The expresion:

$ ksh -c 'for ((i=0;i<10;i++)){ echo $i;}'

works correctly.

I fail to find the description of this syntax in which the {...;} is replacing the ; do ...; done in the manual.

Is there a reference in the manual? For which shells do that work correctly?


{ ...; } was already accepted in place of do ...; done in for loops in the first version of the Bourne shell in Unix V7 in the late 70s (see the source code) though never documented as far as I know.

All of ksh (both the original one derived from the Bourne shell, and the ksh93 rewrite), pdksh¹ (and derivatives), bash (from the start in 1989) and zsh support it. I don't know of any ash derivative that does. yash doesn't either but yash was written to the POSIX standard.

In zsh, support was added with 2.0 in 1991, but as part of a new range of short forms for most constructs which goes beyond the Bourne syntax. It's not only for i in 1 2; { ...; }, it's for i in 1 2; any-command (and variants thereof). And it is documented there and has been since its introduction.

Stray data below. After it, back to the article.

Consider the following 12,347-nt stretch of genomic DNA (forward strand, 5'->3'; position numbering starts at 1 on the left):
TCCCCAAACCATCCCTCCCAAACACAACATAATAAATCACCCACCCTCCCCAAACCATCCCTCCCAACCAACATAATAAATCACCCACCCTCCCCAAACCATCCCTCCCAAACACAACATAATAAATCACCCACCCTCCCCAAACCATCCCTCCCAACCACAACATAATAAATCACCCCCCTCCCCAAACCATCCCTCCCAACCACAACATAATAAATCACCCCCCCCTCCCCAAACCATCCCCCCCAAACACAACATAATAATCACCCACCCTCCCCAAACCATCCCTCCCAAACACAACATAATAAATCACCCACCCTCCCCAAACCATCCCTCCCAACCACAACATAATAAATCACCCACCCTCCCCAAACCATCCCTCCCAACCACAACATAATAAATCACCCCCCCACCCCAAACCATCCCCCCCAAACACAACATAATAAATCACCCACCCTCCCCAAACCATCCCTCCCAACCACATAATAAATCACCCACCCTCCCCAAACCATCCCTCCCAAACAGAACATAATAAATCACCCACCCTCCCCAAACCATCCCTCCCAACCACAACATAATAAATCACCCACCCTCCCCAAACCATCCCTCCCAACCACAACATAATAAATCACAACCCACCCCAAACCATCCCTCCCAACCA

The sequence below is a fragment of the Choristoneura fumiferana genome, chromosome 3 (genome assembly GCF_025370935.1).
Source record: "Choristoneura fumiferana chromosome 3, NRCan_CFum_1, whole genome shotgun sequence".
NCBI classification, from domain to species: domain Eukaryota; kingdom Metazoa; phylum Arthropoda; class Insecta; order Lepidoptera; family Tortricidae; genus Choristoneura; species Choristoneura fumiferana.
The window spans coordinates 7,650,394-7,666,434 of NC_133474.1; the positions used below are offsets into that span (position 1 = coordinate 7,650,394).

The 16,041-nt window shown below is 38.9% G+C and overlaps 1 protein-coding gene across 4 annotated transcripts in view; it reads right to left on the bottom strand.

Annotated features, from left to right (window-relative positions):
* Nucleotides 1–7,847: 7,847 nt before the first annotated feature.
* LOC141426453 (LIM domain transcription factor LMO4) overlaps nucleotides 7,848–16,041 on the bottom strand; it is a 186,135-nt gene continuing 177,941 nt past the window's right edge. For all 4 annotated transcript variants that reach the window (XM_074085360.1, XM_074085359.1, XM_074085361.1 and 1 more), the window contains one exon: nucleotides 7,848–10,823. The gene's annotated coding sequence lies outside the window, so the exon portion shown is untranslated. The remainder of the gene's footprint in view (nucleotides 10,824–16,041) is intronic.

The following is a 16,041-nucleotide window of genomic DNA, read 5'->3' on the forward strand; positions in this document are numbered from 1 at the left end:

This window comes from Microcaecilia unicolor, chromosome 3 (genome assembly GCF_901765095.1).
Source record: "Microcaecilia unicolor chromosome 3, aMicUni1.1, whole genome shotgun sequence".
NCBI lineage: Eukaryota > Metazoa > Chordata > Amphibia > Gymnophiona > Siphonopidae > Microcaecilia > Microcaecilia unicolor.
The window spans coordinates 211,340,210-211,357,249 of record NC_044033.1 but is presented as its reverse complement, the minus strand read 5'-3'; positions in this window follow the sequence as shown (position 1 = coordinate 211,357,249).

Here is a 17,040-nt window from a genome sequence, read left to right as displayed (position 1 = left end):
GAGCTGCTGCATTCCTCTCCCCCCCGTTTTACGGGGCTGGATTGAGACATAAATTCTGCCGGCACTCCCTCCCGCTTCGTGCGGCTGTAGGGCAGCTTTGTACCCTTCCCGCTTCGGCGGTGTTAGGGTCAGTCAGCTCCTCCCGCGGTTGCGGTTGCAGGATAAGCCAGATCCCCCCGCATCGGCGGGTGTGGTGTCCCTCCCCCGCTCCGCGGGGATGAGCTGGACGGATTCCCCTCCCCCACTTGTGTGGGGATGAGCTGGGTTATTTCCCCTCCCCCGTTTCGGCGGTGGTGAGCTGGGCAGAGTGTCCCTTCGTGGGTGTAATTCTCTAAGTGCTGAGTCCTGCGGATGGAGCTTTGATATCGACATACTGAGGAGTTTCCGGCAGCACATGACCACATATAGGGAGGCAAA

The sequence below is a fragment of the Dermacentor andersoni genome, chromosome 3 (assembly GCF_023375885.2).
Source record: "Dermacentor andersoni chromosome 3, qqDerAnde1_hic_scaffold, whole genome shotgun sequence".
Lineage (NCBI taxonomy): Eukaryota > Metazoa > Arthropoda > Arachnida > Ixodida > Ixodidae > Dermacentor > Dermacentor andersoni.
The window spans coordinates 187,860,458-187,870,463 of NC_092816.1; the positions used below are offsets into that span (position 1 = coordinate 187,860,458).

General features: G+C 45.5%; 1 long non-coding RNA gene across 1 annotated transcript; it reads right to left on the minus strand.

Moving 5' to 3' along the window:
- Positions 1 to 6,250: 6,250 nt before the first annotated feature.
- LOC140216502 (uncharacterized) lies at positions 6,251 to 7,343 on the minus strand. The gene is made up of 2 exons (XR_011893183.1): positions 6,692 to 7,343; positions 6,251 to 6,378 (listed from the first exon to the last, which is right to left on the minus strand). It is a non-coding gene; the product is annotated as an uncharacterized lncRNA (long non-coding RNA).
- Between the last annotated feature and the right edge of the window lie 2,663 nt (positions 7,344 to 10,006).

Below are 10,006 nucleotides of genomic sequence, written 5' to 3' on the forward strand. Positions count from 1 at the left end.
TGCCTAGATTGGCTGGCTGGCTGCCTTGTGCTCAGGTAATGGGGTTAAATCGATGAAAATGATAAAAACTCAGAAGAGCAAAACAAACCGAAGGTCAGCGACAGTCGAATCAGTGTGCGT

AFAIK, beside zsh, only pdksh documents it (for both for and select).

As for the ((init; condition; action)) form, that comes from ksh93 and was copied by zsh and bash.

Neither that ((...)) nor the { ...; } in place of do ...; done are POSIX.

See also What is the purpose of the "do" keyword in Bash for loops? for more for loop forms.

¹ not earlier versions, nor the Forsyth shell on which it is based. It was added in 5.1.1 in 1994 and that probably explains why it became documented there

| improve this answer | |
  • 1
    Wow, Mr Bourne fully embraced the use of the c preprocessor in that 70s source code. – Digital Trauma Aug 23 '19 at 19:10

Your Answer

By clicking “Post Your Answer”, you agree to our terms of service, privacy policy and cookie policy

Not the answer you're looking for? Browse other questions tagged or ask your own question.